Trump to tighten visa requirements for highly-skilled foreign workers

The U.S. must do its all 'to make sure the American worker is put first,' says Chad Wolf, acting DHS secretary.

Just four weeks before the 2020 election, the Trump administration is again moving to tighten its immigration policies. 

On Tuesday, significant changes were announced to the H-1B visa program which enables highly-skilled workers from foreign nations to be employed in the United States. 

“We must do everything we can within the bounds of the law to make sure the American worker is put first,” says Chad Wolf, acting DHS secretary. (Photo by Samuel Corum/Getty Images)

The restrictionist policies have been framed as a way to protect American jobs amid the coronavirus pandemic. However, for years, tech companies have long fought against changes to the H-1B program it uses to hire skilled engineers from several countries.

“With millions of Americans looking for work, and as the economy continues its recovery, immediate action is needed to guard against the risk lower-cost foreign labor can pose to the well-being of U.S. workers,” Patrick Pizzella, the deputy secretary of labor, said Tuesday.

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The new changes are set to reduce the number of H-1B visas by one third. The initiative was announced jointly by the Department of Labor and the Department of Homeland Security. 

DHS Acting Secretary Chad Wolf issued a statement that claims “more than a half-million H-1B nonimmigrants in the United States have been used to displace U.S. workers.”

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“We have entered an era in which economic security is an integral part of homeland security. Put simply, economic security is homeland security. In response, we must do everything we can within the bounds of the law to make sure the American worker is put first,” Wolf’s statement reads.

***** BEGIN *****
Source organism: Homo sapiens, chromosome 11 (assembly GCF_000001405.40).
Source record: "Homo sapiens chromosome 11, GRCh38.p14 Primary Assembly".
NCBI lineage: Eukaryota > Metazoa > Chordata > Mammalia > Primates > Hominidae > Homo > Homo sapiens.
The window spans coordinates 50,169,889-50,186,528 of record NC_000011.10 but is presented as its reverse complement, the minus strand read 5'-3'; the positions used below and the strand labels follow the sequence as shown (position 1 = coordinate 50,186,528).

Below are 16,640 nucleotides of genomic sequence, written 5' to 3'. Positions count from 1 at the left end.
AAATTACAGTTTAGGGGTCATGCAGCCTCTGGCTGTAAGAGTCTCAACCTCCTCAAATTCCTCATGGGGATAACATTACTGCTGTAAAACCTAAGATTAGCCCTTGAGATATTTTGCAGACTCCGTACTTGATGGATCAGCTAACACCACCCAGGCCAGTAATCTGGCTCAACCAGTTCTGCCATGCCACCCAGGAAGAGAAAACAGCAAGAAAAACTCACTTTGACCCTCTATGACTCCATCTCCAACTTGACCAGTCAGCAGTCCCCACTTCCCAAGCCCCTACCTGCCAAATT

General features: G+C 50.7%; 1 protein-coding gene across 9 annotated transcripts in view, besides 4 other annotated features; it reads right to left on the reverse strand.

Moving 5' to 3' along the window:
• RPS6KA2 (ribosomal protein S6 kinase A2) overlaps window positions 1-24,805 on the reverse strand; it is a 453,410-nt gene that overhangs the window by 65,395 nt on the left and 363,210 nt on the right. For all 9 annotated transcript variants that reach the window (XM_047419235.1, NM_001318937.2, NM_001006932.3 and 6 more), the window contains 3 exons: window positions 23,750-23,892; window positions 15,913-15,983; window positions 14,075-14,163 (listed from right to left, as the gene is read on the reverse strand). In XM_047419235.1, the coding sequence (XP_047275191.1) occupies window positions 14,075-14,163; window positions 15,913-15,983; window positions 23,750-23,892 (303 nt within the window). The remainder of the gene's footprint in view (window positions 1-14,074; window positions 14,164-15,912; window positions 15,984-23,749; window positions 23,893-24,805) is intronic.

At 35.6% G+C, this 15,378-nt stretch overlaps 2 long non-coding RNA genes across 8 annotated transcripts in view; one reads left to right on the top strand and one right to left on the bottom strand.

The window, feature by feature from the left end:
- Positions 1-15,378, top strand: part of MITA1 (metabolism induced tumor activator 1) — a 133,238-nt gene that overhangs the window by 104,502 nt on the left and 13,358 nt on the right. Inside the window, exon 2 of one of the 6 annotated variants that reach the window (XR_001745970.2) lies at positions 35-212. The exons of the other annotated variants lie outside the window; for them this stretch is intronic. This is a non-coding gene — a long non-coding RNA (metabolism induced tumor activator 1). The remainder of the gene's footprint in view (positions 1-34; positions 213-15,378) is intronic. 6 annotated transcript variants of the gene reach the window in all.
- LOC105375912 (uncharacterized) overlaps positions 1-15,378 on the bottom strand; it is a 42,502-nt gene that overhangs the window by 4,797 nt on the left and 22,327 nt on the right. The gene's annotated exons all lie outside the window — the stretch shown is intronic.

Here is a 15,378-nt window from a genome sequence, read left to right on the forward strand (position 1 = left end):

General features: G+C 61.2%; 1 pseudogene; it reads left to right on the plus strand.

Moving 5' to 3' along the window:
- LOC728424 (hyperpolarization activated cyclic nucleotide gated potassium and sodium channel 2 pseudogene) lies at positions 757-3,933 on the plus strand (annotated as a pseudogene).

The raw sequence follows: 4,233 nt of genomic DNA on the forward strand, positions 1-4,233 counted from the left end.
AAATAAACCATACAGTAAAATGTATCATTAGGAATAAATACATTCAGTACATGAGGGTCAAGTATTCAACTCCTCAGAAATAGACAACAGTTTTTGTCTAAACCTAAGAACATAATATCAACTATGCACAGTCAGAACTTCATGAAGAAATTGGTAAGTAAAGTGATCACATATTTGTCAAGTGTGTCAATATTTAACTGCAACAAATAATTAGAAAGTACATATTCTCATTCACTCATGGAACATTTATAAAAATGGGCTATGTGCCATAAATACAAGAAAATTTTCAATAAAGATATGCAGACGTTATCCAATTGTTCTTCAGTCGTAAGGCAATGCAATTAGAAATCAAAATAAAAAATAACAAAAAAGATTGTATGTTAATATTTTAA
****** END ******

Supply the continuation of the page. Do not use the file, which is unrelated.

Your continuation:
Doug Rand, a founder of Boundless Immigration, a Seattle tech company that helps immigrants obtain green cards and U.S. citizenship, told The New York Times that the administration’s decision is sure to be met with court challenges. 

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H-1B visas are granted most frequently to tech employees such as computer engineers and software developers, as well as workers in architecture, accounting and medicine, all STEM fields. Researchers have noted that America has a skills gap in filling roles from these areas. 

The new rule narrows the definition of a “specialty occupation” and will enhance DHS’ ability to enforce worksite compliance through inspections before, during and after an H1-B petition is approved. 

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Visa applicants will have to have a degree in their “specialty occupation” rather than any college degree and will have to prove they have a “body of highly specialized knowledge.” 

The changes will take place almost immediately. 

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